European Union foreign ministers have agreed to end the bloc’s naval mission in the Mediterranean Sea.
Operation Sophia was set up in 2015 as tens of thousands of migrants headed across the sea from north Africa to Europe.
The Royal Navy worked with other EU nations during the mission to crack down on migrant smugglers and also to enforce a UN arms embargo around Libya, which is routinely being flouted.
Four British vessels have been part of Sophia since 2015: HMS Diamond, HMS Echo, HMS Enterprise and HMS Richmond.
"We agreed to launch a new operation in the Mediterranean and Operation Sophia will be closed," EU foreign policy chief Josep Borrell told reporters in Brussels.
Mr Borrell said that Operation Sophia would end on 20 March, when its mandate expires.
Tensions over how to distribute migrants picked up at sea and claims that the naval presence encouraged people to leave led Italy to block the deployment of naval vessels in 2019.
Austria also opposed the return of warships and the operation has been functioning for months exclusively using aircraft and pilot-less drones.
A legal text defining the exact terms of the new mission must still be thrashed out by experts and submitted for the ministers’ next meeting.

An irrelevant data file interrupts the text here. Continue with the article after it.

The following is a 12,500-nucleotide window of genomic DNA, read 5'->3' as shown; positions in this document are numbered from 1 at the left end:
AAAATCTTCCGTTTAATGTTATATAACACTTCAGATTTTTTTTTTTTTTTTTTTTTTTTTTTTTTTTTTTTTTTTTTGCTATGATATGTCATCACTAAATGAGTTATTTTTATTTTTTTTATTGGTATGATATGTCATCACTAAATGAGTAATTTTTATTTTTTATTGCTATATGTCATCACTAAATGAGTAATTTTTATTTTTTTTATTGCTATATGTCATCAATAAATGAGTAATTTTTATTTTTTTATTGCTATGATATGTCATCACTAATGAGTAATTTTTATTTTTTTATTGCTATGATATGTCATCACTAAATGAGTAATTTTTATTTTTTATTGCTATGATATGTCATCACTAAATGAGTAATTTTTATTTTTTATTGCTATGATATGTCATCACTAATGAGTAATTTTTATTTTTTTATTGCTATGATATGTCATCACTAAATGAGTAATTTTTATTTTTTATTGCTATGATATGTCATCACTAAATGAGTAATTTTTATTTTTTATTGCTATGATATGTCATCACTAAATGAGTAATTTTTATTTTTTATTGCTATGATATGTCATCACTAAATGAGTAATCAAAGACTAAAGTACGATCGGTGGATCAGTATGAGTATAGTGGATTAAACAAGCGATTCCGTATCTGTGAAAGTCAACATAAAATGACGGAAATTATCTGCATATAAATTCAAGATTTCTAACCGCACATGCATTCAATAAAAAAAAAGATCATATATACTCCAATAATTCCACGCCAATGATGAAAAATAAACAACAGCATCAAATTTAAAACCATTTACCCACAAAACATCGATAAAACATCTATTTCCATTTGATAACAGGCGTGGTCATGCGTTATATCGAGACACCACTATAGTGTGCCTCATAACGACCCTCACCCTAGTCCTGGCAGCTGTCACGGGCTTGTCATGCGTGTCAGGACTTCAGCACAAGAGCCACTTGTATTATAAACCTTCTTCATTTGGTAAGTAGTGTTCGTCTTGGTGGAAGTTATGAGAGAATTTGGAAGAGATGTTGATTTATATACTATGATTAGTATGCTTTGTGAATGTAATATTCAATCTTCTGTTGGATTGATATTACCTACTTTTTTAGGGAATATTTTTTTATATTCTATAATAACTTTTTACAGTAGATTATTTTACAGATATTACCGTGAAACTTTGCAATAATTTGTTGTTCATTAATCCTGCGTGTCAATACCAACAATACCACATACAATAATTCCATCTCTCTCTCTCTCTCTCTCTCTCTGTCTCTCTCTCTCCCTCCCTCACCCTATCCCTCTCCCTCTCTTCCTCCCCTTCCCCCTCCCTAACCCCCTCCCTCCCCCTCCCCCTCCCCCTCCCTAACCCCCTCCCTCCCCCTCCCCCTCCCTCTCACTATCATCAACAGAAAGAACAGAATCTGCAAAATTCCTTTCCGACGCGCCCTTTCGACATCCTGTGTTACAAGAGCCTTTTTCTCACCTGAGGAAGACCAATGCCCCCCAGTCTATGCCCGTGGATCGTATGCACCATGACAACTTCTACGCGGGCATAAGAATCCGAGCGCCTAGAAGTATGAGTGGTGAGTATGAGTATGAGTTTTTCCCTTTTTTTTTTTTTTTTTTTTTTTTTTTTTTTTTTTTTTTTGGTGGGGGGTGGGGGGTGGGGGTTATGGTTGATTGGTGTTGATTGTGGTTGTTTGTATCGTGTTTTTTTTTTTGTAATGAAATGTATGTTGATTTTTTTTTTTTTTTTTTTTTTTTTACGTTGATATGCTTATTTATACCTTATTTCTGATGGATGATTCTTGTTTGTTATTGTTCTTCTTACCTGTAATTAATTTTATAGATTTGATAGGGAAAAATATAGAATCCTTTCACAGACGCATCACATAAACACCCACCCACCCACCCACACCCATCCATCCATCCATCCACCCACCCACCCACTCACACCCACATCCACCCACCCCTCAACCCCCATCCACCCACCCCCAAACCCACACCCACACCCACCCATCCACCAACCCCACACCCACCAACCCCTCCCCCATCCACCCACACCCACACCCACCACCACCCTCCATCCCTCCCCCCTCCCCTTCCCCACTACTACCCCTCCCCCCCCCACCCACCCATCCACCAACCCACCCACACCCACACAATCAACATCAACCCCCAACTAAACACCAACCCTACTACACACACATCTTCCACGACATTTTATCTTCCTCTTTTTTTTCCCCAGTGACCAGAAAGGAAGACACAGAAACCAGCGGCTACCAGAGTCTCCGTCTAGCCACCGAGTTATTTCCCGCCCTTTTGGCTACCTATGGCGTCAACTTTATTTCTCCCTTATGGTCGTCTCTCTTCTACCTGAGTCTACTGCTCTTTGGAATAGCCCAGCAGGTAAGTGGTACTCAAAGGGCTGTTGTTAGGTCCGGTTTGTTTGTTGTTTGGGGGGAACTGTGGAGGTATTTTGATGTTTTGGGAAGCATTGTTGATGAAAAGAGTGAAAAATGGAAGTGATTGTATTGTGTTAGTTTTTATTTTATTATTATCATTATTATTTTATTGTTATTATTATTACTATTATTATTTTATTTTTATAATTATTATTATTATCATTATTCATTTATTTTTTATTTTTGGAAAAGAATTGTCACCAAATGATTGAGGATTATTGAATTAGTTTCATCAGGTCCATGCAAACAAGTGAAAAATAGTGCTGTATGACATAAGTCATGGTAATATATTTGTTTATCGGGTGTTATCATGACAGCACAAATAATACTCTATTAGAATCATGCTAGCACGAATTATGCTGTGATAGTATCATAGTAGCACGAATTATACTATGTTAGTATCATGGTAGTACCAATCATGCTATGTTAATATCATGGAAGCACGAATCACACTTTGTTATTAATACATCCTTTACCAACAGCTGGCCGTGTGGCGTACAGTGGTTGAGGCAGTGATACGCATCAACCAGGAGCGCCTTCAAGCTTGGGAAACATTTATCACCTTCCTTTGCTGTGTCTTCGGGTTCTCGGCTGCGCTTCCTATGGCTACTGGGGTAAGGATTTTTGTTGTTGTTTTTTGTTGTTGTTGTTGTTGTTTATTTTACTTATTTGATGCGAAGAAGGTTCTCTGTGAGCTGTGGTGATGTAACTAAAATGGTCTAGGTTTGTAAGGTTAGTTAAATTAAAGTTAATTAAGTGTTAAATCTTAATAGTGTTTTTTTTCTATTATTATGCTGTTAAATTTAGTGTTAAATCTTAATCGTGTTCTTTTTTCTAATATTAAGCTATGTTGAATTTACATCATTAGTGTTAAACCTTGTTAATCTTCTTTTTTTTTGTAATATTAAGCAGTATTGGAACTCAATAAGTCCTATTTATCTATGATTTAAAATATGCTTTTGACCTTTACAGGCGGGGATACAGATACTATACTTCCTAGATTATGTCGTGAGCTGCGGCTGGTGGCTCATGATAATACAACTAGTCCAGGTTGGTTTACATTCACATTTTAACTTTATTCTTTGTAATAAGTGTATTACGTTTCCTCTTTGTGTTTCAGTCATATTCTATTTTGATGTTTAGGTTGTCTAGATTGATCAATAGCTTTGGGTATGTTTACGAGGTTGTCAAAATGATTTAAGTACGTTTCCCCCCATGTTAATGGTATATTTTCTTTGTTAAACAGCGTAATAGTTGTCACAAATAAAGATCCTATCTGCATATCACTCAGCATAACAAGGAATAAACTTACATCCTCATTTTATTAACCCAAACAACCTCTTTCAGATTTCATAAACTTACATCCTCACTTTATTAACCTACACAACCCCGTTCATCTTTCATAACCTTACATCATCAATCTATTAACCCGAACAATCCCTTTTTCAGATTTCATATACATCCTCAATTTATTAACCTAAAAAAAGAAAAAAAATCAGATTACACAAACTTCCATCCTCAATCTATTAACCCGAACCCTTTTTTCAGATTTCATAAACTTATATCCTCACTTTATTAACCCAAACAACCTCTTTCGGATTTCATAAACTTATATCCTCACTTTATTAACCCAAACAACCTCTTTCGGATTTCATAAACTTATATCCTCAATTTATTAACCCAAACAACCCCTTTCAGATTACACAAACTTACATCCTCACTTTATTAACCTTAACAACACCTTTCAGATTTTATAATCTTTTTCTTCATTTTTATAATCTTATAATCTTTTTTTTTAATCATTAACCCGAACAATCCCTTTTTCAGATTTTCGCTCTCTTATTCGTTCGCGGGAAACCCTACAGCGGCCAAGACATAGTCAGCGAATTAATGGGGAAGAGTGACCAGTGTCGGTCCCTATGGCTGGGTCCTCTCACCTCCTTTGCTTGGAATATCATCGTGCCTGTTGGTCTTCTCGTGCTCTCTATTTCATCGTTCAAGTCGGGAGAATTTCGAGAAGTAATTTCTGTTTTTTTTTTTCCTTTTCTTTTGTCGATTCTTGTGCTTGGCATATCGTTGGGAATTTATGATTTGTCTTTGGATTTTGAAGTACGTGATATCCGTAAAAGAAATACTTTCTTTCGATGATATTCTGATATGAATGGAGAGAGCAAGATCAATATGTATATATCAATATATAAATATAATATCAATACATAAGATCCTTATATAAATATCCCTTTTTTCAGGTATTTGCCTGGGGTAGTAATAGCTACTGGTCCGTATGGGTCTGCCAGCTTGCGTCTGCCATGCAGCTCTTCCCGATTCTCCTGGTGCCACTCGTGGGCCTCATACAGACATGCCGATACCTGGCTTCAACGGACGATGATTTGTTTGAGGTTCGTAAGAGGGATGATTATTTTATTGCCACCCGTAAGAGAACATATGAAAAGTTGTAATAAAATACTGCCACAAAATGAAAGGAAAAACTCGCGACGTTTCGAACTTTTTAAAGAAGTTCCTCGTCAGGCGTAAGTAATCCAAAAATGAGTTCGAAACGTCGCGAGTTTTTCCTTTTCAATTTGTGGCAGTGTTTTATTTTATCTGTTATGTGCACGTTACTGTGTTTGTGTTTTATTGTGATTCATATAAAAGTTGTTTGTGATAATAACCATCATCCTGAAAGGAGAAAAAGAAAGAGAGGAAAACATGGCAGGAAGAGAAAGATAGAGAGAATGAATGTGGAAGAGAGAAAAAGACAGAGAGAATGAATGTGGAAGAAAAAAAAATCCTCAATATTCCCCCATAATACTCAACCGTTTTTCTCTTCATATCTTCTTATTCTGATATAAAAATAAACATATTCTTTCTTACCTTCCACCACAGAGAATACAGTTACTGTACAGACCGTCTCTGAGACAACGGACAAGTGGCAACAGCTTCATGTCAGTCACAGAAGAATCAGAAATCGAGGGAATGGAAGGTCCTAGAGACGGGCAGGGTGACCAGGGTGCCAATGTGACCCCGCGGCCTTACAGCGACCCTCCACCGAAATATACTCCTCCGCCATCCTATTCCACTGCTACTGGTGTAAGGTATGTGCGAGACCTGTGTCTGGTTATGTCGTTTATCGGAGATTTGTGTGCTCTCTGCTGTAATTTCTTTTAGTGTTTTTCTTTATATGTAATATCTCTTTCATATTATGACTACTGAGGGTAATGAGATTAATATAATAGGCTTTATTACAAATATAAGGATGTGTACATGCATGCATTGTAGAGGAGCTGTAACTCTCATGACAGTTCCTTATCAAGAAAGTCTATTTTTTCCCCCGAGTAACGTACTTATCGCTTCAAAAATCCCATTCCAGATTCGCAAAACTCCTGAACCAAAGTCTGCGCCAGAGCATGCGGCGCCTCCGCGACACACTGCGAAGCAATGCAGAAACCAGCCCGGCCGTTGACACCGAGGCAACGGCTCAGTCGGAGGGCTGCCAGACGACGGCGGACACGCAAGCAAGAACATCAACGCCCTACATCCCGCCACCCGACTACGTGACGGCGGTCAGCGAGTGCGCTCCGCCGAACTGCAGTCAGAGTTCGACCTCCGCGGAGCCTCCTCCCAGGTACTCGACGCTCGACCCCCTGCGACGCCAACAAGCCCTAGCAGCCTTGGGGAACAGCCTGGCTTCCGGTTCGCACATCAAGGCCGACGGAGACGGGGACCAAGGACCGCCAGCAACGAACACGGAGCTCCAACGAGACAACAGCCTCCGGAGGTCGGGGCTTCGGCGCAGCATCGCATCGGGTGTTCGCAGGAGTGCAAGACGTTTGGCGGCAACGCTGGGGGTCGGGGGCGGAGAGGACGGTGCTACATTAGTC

The idea is to shift the new operation further east, away from the usual waters used by migrants leaving Libya in search of better lives in Europe.
"What’s important is that Sophia is history. Now comes a new mission, with a clear focus on the arms embargo," Austrian foreign minister Alexander Schallenberg told reporters after the agreement was reached.
The new operation will aim to implement the arms embargo and comprise aerial, satellite and maritime assets.
Mr Borrell said several countries had offered to take part, but that military commanders must work out how much equipment is needed.
Operation Sophia operated along the length of the Libyan coast out to sea, but Mr Borrell said the new operation would have to move closer to Egypt.
"If we want to control the arms embargo, we have to concentrate our surveillance on the east part where the arms are coming from," he said.
Should commanders signal that migrants are being drawn towards the mission in hopes of being picked up, the ministers have the possibility to decide that the "maritime assets will be withdrawn from the relevant area".
This is meant to satisfy the objections of Austria and Italy.
Libya has been in turmoil since 2011, when a civil war toppled long-time dictator Muammar Gaddafi, who was later killed.
Fighting between the country’s factions has intensified over the past year.
A weak UN-recognised Libyan government that now holds Tripoli and parts of the country’s west is backed by Turkey, which recently sent thousands of soldiers to Libya, and to a lesser degree Qatar and Italy, as well as local militias.
On the other side is a rival government in the east that supports self-styled General Khalifa Hifter, whose forces launched an offensive to capture Tripoli last April.
They are backed by the United Arab Emirates, Egypt, France and Russia.